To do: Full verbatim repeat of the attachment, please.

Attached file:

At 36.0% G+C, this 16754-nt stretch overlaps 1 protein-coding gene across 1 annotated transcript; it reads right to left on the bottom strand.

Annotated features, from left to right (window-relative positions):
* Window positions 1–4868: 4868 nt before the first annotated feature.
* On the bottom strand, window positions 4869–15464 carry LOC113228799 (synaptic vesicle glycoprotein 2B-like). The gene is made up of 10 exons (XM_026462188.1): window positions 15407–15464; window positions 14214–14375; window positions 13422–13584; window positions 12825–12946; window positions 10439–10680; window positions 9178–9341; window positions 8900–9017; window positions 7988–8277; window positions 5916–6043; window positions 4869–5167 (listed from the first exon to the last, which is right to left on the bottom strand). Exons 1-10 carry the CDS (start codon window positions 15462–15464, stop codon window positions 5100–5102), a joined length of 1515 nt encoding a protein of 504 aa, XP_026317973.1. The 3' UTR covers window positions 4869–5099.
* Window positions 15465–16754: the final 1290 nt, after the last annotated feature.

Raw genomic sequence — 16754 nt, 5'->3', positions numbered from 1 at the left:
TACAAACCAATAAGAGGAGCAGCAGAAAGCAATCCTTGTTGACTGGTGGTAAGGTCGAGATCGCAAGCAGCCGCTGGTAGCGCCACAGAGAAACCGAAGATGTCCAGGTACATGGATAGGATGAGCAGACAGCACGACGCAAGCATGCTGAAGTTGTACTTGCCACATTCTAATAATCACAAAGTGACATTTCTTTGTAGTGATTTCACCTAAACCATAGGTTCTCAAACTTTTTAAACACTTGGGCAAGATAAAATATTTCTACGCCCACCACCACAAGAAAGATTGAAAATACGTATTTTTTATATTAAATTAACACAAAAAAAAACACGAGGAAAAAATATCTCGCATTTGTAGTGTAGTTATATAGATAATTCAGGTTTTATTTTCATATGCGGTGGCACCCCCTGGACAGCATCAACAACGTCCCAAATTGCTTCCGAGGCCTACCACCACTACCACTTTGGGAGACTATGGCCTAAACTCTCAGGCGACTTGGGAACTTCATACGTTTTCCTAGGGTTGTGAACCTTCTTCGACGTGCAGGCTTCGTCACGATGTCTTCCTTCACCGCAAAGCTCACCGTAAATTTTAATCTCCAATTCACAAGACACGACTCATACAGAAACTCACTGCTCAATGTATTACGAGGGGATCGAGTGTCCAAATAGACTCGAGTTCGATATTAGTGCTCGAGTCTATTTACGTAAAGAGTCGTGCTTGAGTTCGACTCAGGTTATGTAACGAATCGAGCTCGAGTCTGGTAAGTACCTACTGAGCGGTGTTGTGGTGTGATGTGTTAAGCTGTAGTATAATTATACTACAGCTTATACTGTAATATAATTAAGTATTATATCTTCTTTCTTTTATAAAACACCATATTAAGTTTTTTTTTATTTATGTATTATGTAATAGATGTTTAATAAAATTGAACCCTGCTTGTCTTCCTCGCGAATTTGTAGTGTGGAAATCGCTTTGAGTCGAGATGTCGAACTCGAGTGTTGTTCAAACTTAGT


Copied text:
At 36.0% G+C, this 16754-nt stretch overlaps 1 protein-coding gene across 1 annotated transcript; it reads right to left on the bottom strand.

Annotated features, from left to right (window-relative positions):
* Window positions 1–4868: 4868 nt before the first annotated feature.
* On the bottom strand, window positions 4869–15464 carry LOC113228799 (synaptic vesicle glycoprotein 2B-like). The gene is made up of 10 exons (XM_026462188.1): window positions 15407–15464; window positions 14214–14375; window positions 13422–13584; window positions 12825–12946; window positions 10439–10680; window positions 9178–9341; window positions 8900–9017; window positions 7988–8277; window positions 5916–6043; window positions 4869–5167 (listed from the first exon to the last, which is right to left on the bottom strand). Exons 1-10 carry the CDS (start codon window positions 15462–15464, stop codon window positions 5100–5102), a joined length of 1515 nt encoding a protein of 504 aa, XP_026317973.1. The 3' UTR covers window positions 4869–5099.
* Window positions 15465–16754: the final 1290 nt, after the last annotated feature.

Raw genomic sequence — 16754 nt, 5'->3', positions numbered from 1 at the left:
TACAAACCAATAAGAGGAGCAGCAGAAAGCAATCCTTGTTGACTGGTGGTAAGGTCGAGATCGCAAGCAGCCGCTGGTAGCGCCACAGAGAAACCGAAGATGTCCAGGTACATGGATAGGATGAGCAGACAGCACGACGCAAGCATGCTGAAGTTGTACTTGCCACATTCTAATAATCACAAAGTGACATTTCTTTGTAGTGATTTCACCTAAACCATAGGTTCTCAAACTTTTTAAACACTTGGGCAAGATAAAATATTTCTACGCCCACCACCACAAGAAAGATTGAAAATACGTATTTTTTATATTAAATTAACACAAAAAAAAACACGAGGAAAAAATATCTCGCATTTGTAGTGTAGTTATATAGATAATTCAGGTTTTATTTTCATATGCGGTGGCACCCCCTGGACAGCATCAACAACGTCCCAAATTGCTTCCGAGGCCTACCACCACTACCACTTTGGGAGACTATGGCCTAAACTCTCAGGCGACTTGGGAACTTCATACGTTTTCCTAGGGTTGTGAACCTTCTTCGACGTGCAGGCTTCGTCACGATGTCTTCCTTCACCGCAAAGCTCACCGTAAATTTTAATCTCCAATTCACAAGACACGACTCATACAGAAACTCACTGCTCAATGTATTACGAGGGGATCGAGTGTCCAAATAGACTCGAGTTCGATATTAGTGCTCGAGTCTATTTACGTAAAGAGTCGTGCTTGAGTTCGACTCAGGTTATGTAACGAATCGAGCTCGAGTCTGGTAAGTACCTACTGAGCGGTGTTGTGGTGTGATGTGTTAAGCTGTAGTATAATTATACTACAGCTTATACTGTAATATAATTAAGTATTATATCTTCTTTCTTTTATAAAACACCATATTAAGTTTTTTTTTATTTATGTATTATGTAATAGATGTTTAATAAAATTGAACCCTGCTTGTCTTCCTCGCGAATTTGTAGTGTGGAAATCGCTTTGAGTCGAGATGTCGAACTCGAGTGTTGTTCAAACTTAGT